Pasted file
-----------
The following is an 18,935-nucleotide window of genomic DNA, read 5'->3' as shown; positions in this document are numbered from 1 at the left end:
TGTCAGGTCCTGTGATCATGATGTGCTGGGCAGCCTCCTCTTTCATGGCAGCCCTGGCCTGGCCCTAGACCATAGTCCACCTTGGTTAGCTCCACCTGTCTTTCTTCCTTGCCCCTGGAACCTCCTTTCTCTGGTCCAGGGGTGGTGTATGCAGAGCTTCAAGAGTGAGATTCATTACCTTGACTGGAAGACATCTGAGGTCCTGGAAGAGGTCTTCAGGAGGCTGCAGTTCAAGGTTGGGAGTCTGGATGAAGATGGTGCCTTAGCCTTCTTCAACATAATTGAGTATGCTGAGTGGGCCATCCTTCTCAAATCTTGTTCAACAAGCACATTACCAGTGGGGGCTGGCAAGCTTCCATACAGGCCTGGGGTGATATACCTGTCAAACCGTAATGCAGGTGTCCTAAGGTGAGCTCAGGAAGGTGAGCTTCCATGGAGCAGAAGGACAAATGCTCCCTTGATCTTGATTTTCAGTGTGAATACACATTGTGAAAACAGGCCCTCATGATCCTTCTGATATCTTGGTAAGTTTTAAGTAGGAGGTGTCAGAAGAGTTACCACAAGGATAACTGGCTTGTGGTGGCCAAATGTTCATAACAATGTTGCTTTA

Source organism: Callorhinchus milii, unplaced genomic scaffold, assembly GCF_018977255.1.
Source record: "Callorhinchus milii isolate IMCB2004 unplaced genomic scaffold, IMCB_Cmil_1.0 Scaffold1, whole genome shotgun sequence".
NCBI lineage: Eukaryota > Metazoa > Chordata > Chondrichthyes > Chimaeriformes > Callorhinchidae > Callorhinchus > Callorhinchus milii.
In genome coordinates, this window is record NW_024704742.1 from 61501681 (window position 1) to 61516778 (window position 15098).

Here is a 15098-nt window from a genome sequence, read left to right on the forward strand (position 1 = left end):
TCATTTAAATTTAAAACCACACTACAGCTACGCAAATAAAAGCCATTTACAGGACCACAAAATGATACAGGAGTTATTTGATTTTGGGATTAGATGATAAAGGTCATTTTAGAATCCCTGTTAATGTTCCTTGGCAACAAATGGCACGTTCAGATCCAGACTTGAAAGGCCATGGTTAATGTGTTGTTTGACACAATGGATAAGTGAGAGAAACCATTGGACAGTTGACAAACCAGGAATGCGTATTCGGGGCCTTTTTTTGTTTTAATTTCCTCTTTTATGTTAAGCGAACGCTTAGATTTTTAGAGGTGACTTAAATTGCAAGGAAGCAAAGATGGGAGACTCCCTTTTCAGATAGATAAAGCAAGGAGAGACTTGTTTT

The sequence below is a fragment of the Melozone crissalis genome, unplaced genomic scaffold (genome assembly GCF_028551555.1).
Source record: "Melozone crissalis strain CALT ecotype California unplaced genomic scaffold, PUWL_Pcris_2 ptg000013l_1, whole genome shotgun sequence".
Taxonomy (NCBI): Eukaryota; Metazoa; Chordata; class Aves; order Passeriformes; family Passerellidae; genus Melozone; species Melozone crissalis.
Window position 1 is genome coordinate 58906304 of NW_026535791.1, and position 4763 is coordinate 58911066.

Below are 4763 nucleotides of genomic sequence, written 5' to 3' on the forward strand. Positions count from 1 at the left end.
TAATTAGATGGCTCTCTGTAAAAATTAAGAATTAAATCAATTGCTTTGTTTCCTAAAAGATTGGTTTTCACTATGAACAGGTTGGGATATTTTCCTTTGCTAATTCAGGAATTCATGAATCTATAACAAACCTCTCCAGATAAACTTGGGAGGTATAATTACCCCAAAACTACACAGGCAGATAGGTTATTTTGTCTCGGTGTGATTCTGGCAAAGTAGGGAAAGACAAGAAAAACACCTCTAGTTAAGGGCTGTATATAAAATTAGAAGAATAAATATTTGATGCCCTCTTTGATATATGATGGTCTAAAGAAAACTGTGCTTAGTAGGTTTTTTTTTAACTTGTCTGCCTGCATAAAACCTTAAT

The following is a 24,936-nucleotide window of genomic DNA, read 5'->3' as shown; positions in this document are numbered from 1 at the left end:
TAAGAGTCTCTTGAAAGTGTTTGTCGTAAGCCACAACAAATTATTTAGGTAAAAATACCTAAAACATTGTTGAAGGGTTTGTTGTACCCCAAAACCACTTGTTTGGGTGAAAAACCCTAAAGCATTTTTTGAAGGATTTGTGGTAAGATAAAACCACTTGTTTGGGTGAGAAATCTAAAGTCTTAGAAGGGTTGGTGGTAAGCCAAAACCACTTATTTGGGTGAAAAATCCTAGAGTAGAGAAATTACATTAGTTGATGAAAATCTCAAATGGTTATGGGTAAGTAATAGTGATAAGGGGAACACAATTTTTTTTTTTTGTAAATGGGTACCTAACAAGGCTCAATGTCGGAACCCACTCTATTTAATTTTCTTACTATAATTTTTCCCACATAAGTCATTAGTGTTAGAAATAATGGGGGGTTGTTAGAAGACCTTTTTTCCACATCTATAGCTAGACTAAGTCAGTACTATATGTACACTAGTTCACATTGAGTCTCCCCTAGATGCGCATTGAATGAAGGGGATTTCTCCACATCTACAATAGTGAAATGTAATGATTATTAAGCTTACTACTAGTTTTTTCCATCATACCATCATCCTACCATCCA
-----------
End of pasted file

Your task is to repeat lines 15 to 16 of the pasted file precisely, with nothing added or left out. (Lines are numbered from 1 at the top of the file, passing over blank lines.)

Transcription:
The following is a 24,936-nucleotide window of genomic DNA, read 5'->3' as shown; positions in this document are numbered from 1 at the left end:
TAAGAGTCTCTTGAAAGTGTTTGTCGTAAGCCACAACAAATTATTTAGGTAAAAATACCTAAAACATTGTTGAAGGGTTTGTTGTACCCCAAAACCACTTGTTTGGGTGAAAAACCCTAAAGCATTTTTTGAAGGATTTGTGGTAAGATAAAACCACTTGTTTGGGTGAGAAATCTAAAGTCTTAGAAGGGTTGGTGGTAAGCCAAAACCACTTATTTGGGTGAAAAATCCTAGAGTAGAGAAATTACATTAGTTGATGAAAATCTCAAATGGTTATGGGTAAGTAATAGTGATAAGGGGAACACAATTTTTTTTTTTTGTAAATGGGTACCTAACAAGGCTCAATGTCGGAACCCACTCTATTTAATTTTCTTACTATAATTTTTCCCACATAAGTCATTAGTGTTAGAAATAATGGGGGGTTGTTAGAAGACCTTTTTTCCACATCTATAGCTAGACTAAGTCAGTACTATATGTACACTAGTTCACATTGAGTCTCCCCTAGATGCGCATTGAATGAAGGGGATTTCTCCACATCTACAATAGTGAAATGTAATGATTATTAAGCTTACTACTAGTTTTTTCCATCATACCATCATCCTACCATCCA